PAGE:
Tuesday, May 31, 2011

First OSU-COM Medical Students Graduate with Rural Health Option

The Oklahoma State University (OSU) Center for Rural Health at the OSU - Center for Health Sciences is proud to announce its first graduates from the College of Osteopathic Medicine (COM) to have Rural Health Option noted on their transcripts.  The six students are Lori Arney, Kara Beair, Amanda Bighorse, Beth Hites, Joanna Reusser, and Krystal Vonfeldt. 

The Rural Health Option is a specialized course of medical education designed to provide training specific to rural, primary care practice.  The evidence-based course of study was developed with the following goals: 
1.     Attract students from rural;
2.     Provide rural-specific training;
3.     Provide as much training as possible in the rural areas where they expect to practice; and
4.     Support students with a group of rural peers and mentors.

The Rural Health Option was formally approved by the Oklahoma State Regents in April 2009.  Enrollment in the Option courses has exceeded expectations, with nearly 25% of all students at the OSU College of Osteopathic Medicine enrolling in at least one of the Option courses.  The better than expected popularity is attributable in part to staff at the Center for Rural Health originally assuming that enrollment would be comprised almost entirely of students from rural backgrounds; however, this has been far from the case.  More than half of students enrolled in the Option courses have come from urban hometowns.

The project came to life through a Pre-Doctoral Training in Primary Care grant from the Health Resources & Services Administration. The plan was simple:  Train students where they plan to practice as much as possible.   To accomplish this goal, the OSU - COM needed to retain the first two years of biomedical sciences at the main campus in Tulsa, but the remainder of students' training could occur in the rural areas of the state.  Thus, the third and fourth years of clerkships could occur in the rural areas where students expected to practice, and rural-based, primary care residencies could be developed in each quadrant of the state for training following graduation.  

To support rural-based training, the OSU Center for Rural Health needed to conduct the following activities: 
  • Hire staff who live in each quadrant of the state to provide direct coordination of rural medical education activities;
  • Significantly expand early rural shadowing experiences (the Summer Rural Experience and the Early Rural Experience) between the 1st and 2nd years of medical school;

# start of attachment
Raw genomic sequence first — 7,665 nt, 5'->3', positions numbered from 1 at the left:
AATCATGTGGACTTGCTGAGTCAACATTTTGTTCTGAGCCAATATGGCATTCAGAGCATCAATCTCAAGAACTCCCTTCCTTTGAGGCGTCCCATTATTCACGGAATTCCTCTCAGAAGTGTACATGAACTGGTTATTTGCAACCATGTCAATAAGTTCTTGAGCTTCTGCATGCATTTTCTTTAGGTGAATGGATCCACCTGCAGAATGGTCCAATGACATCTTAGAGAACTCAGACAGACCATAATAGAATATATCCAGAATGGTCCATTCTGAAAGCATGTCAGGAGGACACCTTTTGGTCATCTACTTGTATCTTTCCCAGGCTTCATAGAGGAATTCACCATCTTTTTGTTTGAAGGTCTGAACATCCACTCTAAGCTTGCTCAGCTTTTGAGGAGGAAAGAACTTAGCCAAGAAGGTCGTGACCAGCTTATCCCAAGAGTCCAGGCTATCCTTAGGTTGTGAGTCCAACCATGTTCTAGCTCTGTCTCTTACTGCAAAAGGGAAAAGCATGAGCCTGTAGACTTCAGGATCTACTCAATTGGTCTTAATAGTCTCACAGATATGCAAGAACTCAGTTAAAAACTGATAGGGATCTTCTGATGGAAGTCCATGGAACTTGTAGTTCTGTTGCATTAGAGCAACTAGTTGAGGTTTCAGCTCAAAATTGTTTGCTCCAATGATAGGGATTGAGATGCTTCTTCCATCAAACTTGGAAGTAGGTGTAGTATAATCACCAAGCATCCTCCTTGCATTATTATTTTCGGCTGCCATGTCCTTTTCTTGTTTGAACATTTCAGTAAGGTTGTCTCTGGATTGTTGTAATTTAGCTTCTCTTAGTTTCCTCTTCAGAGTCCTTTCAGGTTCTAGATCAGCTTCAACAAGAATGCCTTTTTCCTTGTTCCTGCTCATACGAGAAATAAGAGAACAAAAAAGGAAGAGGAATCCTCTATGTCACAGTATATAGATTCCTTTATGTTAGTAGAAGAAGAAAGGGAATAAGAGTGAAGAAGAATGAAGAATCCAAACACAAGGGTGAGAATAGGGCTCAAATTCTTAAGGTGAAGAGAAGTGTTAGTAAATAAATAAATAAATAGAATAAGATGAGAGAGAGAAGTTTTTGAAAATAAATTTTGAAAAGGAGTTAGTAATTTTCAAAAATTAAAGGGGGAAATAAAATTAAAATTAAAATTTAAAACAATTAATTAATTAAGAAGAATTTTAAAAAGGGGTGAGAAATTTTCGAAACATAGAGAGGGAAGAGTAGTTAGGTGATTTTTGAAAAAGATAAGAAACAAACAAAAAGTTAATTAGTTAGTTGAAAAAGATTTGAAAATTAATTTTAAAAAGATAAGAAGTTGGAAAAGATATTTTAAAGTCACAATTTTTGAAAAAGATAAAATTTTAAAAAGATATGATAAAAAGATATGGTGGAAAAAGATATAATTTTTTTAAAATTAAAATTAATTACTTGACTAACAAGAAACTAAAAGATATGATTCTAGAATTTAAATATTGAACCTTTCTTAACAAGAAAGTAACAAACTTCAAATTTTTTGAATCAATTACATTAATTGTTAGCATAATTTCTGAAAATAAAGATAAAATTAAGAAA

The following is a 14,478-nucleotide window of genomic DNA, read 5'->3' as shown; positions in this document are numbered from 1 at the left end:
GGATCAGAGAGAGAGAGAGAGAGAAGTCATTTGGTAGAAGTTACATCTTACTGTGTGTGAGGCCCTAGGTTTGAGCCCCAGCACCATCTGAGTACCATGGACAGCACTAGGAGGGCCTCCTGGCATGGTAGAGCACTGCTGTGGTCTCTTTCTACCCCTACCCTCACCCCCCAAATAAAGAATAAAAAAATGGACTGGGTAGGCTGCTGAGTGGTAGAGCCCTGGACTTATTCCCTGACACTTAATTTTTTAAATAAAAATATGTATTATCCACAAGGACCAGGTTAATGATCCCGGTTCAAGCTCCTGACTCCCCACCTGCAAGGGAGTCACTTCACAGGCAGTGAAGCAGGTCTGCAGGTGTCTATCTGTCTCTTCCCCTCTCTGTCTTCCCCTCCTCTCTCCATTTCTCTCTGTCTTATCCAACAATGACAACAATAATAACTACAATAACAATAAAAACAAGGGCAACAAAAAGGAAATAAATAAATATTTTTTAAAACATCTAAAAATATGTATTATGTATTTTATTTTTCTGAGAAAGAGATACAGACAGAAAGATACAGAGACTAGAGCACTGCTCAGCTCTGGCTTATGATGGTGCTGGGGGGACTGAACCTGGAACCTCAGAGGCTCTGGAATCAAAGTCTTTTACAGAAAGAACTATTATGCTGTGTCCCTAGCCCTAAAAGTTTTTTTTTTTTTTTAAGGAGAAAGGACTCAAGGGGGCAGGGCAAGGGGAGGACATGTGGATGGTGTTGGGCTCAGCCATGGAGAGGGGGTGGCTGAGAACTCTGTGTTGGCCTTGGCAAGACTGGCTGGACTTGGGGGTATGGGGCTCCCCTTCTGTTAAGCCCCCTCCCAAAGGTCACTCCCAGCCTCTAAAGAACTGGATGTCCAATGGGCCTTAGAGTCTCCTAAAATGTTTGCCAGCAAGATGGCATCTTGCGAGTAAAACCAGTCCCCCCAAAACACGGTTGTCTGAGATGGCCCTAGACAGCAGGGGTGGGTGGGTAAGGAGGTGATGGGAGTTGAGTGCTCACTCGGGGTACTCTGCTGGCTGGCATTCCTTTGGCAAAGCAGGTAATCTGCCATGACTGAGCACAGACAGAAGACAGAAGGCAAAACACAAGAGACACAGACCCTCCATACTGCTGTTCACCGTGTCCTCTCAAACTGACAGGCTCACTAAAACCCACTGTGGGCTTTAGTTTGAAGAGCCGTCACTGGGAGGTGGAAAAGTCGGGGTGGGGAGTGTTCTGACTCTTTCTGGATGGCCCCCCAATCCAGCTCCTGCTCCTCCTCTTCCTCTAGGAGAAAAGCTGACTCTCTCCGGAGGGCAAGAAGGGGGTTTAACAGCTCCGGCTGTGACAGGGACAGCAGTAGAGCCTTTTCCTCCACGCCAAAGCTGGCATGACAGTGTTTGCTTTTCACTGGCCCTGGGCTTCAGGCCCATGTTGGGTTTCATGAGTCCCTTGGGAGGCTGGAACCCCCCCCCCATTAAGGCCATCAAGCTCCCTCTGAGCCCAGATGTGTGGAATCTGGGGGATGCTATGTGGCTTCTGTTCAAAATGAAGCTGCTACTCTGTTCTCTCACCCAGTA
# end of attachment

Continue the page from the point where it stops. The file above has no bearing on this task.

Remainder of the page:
• Develop two elective classes in rural health, Perspectives in Rural Health and Rural Medical Care;
  • Create a student rural medicine club, Students in Osteopathic Rural Medicine (StORM);
  • Introduce rural options for core rotations; and
  • Partner with rural hospitals to start two, new family medicine residency programs.
The Summer Rural Externship (SRE) and Early Rural Experience (ERE) were created to get students early exposure to rural areas observing rural family practice physicians.  The SRE provides students with two-credit hours of elective coursework for completing three, consecutive weeks of shadowing in a rural area.  The ERE provides students with more flexibility by allowing them to complete the rural experience over three, non-consecutive weeks.

Perspectives in Rural Health Elective is offered every Spring to 1st and 2nd year students.  The course includes informal presentations and lively discussions from rural physicians, hospital administrators, residency directors, and past students to help educate students on rural issues and to dispel many myths about rural practice.  Rural Medical Care involves more hands-on activity as students meet in the simulation lab to learn skills and techniques that are common to rural practice using mannequins and live models.  The popularity of these courses has helped generate interest in StORM, the student rural medicine club, which has attracted nearly two-thirds of all students at OSU - COM as members.

The four-month required Core block rotation, originally only offered in Tulsa and Oklahoma City, is now available at three, rural sites in Durant, Enid, and Tahlequah.  While Durant has served as a family medicine residency site for many years, the Center for Rural Health worked with hospitals in Enid and Tahlequah to establish family medicine residency programs.  There are now active residency programs at all three sites, and all of the programs have filled their slots with residents for the coming program year.

The OSU Center for Rural Health congratulates the six graduates of its inaugural Rural Health Option Program, and it is looking forward to more graduates who will join them in the coming years.  By 2013, the Center for Rural Health is projecting 25 annual graduates from the Rural Health Option based on current enrollment numbers.  OSU is hopeful that these graduates will be the beginning of a much wider pipeline of highly qualified physicians who will be ready to increase the quality and quantity of healthcare that is delivered in rural Oklahoma.


OSU-CHS received $542,958 in grant funding for this project from the Health Resources & Services Administration (HRSA) at the United States Department of Health & Human Services.  Grant funding from HRSA accounted for 38% of the total project cost.  OSU-CHS contributed the balance of funding for the project.

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